Let's stop cashing in on Sushant Singh Rajput's death, says Shobhaa De

Sushant Singh Rajput‘s was a blighted life. June 14 marked the first death anniversary of a brilliant young actor from Bollywood, who was found dead in his Bandra apartment, hanging from the ceiling. His tragic and unexpected death triggered an avalanche of hyper-emotional responses, conspiracy theories, charges and counter charges… and the inevitable ‘insider-outsider’ showbiz debate that pitted one camp against the other.

Then came the drugs and debauchery stories involving the guy gang he hung out with, indulging in reckless partying and irresponsible professional conduct. It was a story of a rapid descent into hell and self-destruction, which shocked his fans and disappointed those who had pinned high hopes on a multi-talented, brilliant actor in his prime.

He was anything but a typical product of the Bollywood factory. An actor who read extensively, had a vision for himself that extended beyond films, and the gift of deep friendships based on trust. What most people seemed to be unaware of was his fragile mental condition and a dependency on prescription drugs.

One year later, nobody is any wiser about what or who killed SSR. Given that his untimely death was politicised like no other by the Maharashtra Police and administration (one wonders why Sridevi’s equally mysterious death was not as avidly probed), it is shocking that the circumstances around SSR’s sudden passing remain a question mark. The handing over of the case to the CBI at a crucial stage of the police investigation smacks of a motivated plan to destabilise the government in Maharashtra and to hush up the possible involvement of a young neta.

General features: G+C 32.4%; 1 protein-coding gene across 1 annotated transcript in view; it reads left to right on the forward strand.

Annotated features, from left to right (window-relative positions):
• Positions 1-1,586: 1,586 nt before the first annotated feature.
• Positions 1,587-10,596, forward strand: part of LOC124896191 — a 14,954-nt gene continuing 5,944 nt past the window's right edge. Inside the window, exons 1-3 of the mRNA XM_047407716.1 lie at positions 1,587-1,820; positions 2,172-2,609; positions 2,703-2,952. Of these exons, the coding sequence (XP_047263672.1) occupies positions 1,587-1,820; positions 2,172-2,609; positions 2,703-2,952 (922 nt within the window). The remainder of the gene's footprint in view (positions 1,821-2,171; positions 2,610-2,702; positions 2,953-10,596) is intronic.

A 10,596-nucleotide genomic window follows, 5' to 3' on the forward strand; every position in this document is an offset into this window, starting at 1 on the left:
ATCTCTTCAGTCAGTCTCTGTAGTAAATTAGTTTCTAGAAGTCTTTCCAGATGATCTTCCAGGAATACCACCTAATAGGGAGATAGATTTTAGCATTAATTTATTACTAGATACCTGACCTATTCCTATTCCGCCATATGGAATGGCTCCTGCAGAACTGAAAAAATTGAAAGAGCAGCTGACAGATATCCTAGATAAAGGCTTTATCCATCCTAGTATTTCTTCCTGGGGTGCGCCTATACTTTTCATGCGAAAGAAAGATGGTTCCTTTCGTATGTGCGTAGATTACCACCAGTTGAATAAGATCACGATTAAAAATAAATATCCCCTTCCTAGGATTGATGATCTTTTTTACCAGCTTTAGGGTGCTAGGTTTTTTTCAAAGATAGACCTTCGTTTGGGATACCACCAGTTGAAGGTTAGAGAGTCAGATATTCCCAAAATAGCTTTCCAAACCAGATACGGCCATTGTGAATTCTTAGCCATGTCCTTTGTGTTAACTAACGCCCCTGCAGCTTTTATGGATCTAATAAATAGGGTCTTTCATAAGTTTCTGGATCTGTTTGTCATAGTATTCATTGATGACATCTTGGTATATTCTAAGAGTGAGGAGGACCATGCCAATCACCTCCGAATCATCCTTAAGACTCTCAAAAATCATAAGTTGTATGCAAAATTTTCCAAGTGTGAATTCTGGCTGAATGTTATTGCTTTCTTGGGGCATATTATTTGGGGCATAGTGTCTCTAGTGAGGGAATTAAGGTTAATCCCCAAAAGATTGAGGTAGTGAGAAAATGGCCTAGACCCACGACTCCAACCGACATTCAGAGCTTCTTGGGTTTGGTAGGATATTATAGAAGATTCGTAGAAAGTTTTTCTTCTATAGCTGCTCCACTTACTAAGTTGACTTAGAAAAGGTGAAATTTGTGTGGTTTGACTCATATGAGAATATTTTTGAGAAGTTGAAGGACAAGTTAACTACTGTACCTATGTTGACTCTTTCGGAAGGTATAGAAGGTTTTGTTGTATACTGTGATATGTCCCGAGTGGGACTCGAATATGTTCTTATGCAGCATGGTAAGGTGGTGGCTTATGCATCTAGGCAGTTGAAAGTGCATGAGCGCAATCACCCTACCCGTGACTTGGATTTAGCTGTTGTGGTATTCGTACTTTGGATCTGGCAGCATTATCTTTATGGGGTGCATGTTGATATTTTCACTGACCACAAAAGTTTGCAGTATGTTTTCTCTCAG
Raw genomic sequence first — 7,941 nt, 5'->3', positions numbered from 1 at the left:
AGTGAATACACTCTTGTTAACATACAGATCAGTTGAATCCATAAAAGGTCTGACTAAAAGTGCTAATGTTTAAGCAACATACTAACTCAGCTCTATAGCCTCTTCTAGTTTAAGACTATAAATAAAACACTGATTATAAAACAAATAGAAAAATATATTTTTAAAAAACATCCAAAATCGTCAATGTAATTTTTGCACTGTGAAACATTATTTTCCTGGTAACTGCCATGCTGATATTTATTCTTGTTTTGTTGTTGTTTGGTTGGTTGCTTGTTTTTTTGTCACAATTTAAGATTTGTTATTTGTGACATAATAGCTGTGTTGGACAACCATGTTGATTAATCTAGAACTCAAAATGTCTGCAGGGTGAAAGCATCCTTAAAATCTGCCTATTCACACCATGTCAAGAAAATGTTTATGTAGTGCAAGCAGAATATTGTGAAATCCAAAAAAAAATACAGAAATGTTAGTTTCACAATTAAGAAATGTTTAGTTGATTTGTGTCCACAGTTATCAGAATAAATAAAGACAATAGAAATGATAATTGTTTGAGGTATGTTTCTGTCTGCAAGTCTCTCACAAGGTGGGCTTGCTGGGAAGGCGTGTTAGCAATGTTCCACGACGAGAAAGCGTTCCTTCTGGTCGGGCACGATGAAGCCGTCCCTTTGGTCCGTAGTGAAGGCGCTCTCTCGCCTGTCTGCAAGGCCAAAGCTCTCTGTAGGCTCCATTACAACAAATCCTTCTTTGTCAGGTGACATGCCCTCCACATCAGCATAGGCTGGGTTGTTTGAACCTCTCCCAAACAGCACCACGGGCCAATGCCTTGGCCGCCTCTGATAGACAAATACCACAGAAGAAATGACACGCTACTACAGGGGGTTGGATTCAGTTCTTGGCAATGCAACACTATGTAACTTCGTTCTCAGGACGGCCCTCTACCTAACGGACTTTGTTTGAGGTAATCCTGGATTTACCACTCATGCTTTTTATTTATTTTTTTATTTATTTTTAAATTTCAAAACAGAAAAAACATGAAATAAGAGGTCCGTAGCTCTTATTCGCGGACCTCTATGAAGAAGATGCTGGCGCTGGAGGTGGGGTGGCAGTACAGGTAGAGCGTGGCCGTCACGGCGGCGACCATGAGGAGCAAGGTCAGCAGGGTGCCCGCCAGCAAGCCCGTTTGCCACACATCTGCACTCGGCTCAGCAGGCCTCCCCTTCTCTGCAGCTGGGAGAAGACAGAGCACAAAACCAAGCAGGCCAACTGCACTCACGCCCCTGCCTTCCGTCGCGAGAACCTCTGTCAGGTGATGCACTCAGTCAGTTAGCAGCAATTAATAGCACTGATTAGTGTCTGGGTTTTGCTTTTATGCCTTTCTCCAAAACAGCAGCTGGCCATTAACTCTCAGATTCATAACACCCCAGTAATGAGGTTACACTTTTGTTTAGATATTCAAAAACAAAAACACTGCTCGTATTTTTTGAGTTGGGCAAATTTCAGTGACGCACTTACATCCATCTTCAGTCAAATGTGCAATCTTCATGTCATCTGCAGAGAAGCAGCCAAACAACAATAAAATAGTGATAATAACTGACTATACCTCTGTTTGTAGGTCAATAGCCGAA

That apart, the unprecedented outpouring of public grieving on social media was certainly not organic, even though countless fans were genuinely in shock.

A file picture of Rajput | PTI A file picture of Rajput | PTI

An orchestrated campaign was deliberately put out there, which polarised the film industry in a very ugly fashion, leading to multiple insinuations and unseemly victimisation of innocents. Ironically, after a point, SSR became a supporting actor in his own dramatic death scene!

Was SSR deliberately sidelined and discriminated against by studio heads? If so, why? The film industry hungers for mega talent and star material. SSR, during a short run in the business, had established his credentials. He was a ‘bankable’ star with a long innings ahead of him. Why would producers and directors shun such a gifted actor? It made zero sense.

Here we are, twelve months on with no real leads. For the past few weeks an attempt has been made to revive the SSR story, with tributes and memories flowing in. Co-stars and friends have penned touching posts to a young man who had obviously touched their lives. Not a single A-lister expressed anything publicly, which was rather disappointing but not surprising. The investigation is still on—chances are it will be dragged on and on, till public interest in the case dies altogether.

SSR‘s tragedy was exploited by Nitish Kumar during the Bihar elections in 2020. And, it has ceased to have any political value in his home state now. Maharashtra seems pretty indifferent too, since the heat is off the young neta who has escaped scrutiny so far. SSR is expendable to all those who used his death for personal gain.

It is time to stop this insensitive game of cashing in on a celebrity’s heart-rending death to further selfish agendas. Had SSR been alive, he would undoubtedly have occupied the highest rung in Bollywood’s pecking order as a superstar—such was his talent and appeal. It is time to respect his memory and move on.